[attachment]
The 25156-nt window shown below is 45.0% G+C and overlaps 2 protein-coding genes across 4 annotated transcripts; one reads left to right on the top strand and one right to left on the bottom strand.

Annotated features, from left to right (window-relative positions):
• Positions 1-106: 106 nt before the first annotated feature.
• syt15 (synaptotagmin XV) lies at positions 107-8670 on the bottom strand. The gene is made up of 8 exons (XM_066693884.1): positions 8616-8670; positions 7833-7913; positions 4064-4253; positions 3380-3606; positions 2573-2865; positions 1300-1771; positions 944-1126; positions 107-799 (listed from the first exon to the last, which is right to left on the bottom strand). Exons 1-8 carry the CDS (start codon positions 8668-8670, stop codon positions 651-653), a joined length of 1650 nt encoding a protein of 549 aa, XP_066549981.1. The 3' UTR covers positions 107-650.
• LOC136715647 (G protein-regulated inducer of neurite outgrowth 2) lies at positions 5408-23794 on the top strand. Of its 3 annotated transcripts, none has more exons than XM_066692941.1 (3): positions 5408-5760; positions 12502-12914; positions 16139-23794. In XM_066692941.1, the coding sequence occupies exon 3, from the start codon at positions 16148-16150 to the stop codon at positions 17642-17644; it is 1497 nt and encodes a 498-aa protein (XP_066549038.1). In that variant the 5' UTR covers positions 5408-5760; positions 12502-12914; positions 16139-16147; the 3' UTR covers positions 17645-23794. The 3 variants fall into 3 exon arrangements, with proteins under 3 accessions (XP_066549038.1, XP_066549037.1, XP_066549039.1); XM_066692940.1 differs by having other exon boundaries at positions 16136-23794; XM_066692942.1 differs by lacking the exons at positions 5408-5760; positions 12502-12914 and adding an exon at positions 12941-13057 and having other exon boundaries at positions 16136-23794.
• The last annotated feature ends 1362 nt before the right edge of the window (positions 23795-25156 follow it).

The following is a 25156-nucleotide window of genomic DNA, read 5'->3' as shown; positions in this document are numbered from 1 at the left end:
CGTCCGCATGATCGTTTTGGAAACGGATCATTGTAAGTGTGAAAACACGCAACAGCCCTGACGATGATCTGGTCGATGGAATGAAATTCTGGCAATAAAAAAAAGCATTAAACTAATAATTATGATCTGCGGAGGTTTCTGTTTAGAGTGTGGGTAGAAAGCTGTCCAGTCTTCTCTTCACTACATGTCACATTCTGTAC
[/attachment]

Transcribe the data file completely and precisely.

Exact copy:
The 25156-nt window shown below is 45.0% G+C and overlaps 2 protein-coding genes across 4 annotated transcripts; one reads left to right on the top strand and one right to left on the bottom strand.

Annotated features, from left to right (window-relative positions):
• Positions 1-106: 106 nt before the first annotated feature.
• syt15 (synaptotagmin XV) lies at positions 107-8670 on the bottom strand. The gene is made up of 8 exons (XM_066693884.1): positions 8616-8670; positions 7833-7913; positions 4064-4253; positions 3380-3606; positions 2573-2865; positions 1300-1771; positions 944-1126; positions 107-799 (listed from the first exon to the last, which is right to left on the bottom strand). Exons 1-8 carry the CDS (start codon positions 8668-8670, stop codon positions 651-653), a joined length of 1650 nt encoding a protein of 549 aa, XP_066549981.1. The 3' UTR covers positions 107-650.
• LOC136715647 (G protein-regulated inducer of neurite outgrowth 2) lies at positions 5408-23794 on the top strand. Of its 3 annotated transcripts, none has more exons than XM_066692941.1 (3): positions 5408-5760; positions 12502-12914; positions 16139-23794. In XM_066692941.1, the coding sequence occupies exon 3, from the start codon at positions 16148-16150 to the stop codon at positions 17642-17644; it is 1497 nt and encodes a 498-aa protein (XP_066549038.1). In that variant the 5' UTR covers positions 5408-5760; positions 12502-12914; positions 16139-16147; the 3' UTR covers positions 17645-23794. The 3 variants fall into 3 exon arrangements, with proteins under 3 accessions (XP_066549038.1, XP_066549037.1, XP_066549039.1); XM_066692940.1 differs by having other exon boundaries at positions 16136-23794; XM_066692942.1 differs by lacking the exons at positions 5408-5760; positions 12502-12914 and adding an exon at positions 12941-13057 and having other exon boundaries at positions 16136-23794.
• The last annotated feature ends 1362 nt before the right edge of the window (positions 23795-25156 follow it).

The following is a 25156-nucleotide window of genomic DNA, read 5'->3' as shown; positions in this document are numbered from 1 at the left end:
CGTCCGCATGATCGTTTTGGAAACGGATCATTGTAAGTGTGAAAACACGCAACAGCCCTGACGATGATCTGGTCGATGGAATGAAATTCTGGCAATAAAAAAAAGCATTAAACTAATAATTATGATCTGCGGAGGTTTCTGTTTAGAGTGTGGGTAGAAAGCTGTCCAGTCTTCTCTTCACTACATGTCACATTCTGTAC